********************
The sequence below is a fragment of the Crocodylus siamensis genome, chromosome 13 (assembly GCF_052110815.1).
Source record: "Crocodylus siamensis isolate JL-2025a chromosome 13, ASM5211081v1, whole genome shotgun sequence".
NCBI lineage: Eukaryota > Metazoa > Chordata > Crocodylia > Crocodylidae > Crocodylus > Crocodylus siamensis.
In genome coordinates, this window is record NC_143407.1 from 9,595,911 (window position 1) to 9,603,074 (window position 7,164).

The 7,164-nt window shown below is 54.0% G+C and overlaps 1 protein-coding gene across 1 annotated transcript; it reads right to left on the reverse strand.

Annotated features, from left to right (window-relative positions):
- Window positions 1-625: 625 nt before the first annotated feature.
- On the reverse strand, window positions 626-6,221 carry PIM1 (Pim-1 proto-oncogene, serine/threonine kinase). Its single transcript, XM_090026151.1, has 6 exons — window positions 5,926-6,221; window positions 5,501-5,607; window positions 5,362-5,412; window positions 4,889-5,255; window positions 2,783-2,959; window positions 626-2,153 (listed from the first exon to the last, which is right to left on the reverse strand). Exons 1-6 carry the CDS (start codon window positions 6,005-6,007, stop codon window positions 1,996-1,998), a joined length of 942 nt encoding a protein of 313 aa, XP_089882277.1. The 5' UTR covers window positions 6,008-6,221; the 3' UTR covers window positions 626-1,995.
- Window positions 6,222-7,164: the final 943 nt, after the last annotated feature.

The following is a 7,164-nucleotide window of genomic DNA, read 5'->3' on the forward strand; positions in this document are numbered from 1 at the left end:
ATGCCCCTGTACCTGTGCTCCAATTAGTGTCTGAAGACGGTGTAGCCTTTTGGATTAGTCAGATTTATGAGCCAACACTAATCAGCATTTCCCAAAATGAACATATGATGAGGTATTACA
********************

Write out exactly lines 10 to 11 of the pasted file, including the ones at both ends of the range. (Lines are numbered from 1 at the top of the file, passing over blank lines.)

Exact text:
The following is a 7,164-nucleotide window of genomic DNA, read 5'->3' on the forward strand; positions in this document are numbered from 1 at the left end:
ATGCCCCTGTACCTGTGCTCCAATTAGTGTCTGAAGACGGTGTAGCCTTTTGGATTAGTCAGATTTATGAGCCAACACTAATCAGCATTTCCCAAAATGAACATATGATGAGGTATTACA